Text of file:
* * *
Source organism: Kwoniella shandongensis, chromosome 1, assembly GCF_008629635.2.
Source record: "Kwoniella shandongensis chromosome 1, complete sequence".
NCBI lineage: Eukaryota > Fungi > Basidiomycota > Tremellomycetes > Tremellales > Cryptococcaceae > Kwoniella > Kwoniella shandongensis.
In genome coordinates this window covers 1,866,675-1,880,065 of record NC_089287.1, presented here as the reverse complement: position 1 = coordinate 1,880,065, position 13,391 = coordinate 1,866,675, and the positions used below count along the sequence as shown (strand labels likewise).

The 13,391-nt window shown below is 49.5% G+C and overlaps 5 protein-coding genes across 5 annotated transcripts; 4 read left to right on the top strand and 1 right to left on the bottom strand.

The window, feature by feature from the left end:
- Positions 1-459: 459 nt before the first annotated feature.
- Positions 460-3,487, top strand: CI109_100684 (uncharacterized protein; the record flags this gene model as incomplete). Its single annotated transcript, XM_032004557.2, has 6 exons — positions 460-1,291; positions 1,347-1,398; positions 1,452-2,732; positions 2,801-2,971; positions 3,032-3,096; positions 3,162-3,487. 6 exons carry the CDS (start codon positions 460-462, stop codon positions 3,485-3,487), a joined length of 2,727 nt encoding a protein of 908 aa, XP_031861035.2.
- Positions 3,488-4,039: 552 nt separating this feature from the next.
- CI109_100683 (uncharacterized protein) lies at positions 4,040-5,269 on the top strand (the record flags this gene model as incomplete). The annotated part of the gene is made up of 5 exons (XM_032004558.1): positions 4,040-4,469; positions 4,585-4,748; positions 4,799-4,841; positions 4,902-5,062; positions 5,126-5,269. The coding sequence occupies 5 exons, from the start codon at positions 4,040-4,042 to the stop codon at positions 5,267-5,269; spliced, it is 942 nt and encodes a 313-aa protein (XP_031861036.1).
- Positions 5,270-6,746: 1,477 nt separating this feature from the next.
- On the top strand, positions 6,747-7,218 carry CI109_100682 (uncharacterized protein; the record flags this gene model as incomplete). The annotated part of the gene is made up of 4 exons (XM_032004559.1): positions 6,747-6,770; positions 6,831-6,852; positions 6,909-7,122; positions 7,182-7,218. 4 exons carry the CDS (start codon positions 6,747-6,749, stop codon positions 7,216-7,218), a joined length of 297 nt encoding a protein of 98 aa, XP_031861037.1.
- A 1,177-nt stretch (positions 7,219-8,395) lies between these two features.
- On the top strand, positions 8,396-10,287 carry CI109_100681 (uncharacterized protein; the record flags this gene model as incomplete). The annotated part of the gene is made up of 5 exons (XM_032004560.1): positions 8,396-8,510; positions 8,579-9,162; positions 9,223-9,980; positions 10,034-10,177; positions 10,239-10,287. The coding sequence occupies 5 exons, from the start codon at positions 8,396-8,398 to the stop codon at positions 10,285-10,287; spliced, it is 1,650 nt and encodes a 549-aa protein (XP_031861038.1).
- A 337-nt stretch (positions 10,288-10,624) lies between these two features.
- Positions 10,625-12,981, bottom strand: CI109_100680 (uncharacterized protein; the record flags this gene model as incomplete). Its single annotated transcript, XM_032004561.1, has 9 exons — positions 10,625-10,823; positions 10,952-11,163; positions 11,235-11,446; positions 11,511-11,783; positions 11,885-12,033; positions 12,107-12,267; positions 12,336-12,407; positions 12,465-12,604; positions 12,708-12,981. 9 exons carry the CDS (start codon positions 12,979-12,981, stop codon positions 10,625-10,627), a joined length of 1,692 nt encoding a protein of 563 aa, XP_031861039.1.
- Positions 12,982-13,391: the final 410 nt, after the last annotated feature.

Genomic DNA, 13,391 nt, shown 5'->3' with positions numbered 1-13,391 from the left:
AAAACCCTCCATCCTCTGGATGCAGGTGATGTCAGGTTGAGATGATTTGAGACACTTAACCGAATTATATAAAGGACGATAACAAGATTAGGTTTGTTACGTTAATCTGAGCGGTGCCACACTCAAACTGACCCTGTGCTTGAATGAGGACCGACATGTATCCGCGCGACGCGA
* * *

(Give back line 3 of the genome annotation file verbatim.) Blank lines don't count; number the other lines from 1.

NCBI lineage: Eukaryota > Fungi > Basidiomycota > Tremellomycetes > Tremellales > Cryptococcaceae > Kwoniella > Kwoniella shandongensis.